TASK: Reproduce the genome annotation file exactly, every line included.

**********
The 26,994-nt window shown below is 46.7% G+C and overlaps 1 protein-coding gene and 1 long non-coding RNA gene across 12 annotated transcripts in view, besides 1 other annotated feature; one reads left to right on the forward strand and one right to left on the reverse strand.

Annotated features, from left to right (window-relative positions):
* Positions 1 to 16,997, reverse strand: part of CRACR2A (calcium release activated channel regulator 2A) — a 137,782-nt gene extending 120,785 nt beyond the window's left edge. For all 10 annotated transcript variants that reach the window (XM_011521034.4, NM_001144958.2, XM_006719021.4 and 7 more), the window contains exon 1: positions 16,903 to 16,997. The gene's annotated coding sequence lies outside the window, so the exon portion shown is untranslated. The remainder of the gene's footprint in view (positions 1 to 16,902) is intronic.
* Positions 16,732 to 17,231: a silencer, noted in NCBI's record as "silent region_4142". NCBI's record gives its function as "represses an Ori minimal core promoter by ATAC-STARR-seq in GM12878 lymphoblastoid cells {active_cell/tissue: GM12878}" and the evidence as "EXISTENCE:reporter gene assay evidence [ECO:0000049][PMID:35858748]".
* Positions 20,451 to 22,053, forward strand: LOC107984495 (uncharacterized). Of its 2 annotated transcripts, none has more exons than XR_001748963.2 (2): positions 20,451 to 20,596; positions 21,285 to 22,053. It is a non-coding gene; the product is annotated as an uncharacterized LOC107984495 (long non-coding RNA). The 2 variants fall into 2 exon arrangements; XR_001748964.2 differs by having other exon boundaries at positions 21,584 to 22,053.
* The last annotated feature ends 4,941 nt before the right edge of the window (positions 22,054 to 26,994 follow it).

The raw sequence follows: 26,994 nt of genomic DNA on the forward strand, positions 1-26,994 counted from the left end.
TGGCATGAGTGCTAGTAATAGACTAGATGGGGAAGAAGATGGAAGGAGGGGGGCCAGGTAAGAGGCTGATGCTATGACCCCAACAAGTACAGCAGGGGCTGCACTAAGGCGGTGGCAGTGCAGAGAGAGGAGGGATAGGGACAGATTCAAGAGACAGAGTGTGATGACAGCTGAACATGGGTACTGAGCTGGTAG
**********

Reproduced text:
The 26,994-nt window shown below is 46.7% G+C and overlaps 1 protein-coding gene and 1 long non-coding RNA gene across 12 annotated transcripts in view, besides 1 other annotated feature; one reads left to right on the forward strand and one right to left on the reverse strand.

Annotated features, from left to right (window-relative positions):
* Positions 1 to 16,997, reverse strand: part of CRACR2A (calcium release activated channel regulator 2A) — a 137,782-nt gene extending 120,785 nt beyond the window's left edge. For all 10 annotated transcript variants that reach the window (XM_011521034.4, NM_001144958.2, XM_006719021.4 and 7 more), the window contains exon 1: positions 16,903 to 16,997. The gene's annotated coding sequence lies outside the window, so the exon portion shown is untranslated. The remainder of the gene's footprint in view (positions 1 to 16,902) is intronic.
* Positions 16,732 to 17,231: a silencer, noted in NCBI's record as "silent region_4142". NCBI's record gives its function as "represses an Ori minimal core promoter by ATAC-STARR-seq in GM12878 lymphoblastoid cells {active_cell/tissue: GM12878}" and the evidence as "EXISTENCE:reporter gene assay evidence [ECO:0000049][PMID:35858748]".
* Positions 20,451 to 22,053, forward strand: LOC107984495 (uncharacterized). Of its 2 annotated transcripts, none has more exons than XR_001748963.2 (2): positions 20,451 to 20,596; positions 21,285 to 22,053. It is a non-coding gene; the product is annotated as an uncharacterized LOC107984495 (long non-coding RNA). The 2 variants fall into 2 exon arrangements; XR_001748964.2 differs by having other exon boundaries at positions 21,584 to 22,053.
* The last annotated feature ends 4,941 nt before the right edge of the window (positions 22,054 to 26,994 follow it).

The raw sequence follows: 26,994 nt of genomic DNA on the forward strand, positions 1-26,994 counted from the left end.
TGGCATGAGTGCTAGTAATAGACTAGATGGGGAAGAAGATGGAAGGAGGGGGGCCAGGTAAGAGGCTGATGCTATGACCCCAACAAGTACAGCAGGGGCTGCACTAAGGCGGTGGCAGTGCAGAGAGAGGAGGGATAGGGACAGATTCAAGAGACAGAGTGTGATGACAGCTGAACATGGGTACTGAGCTGGTAG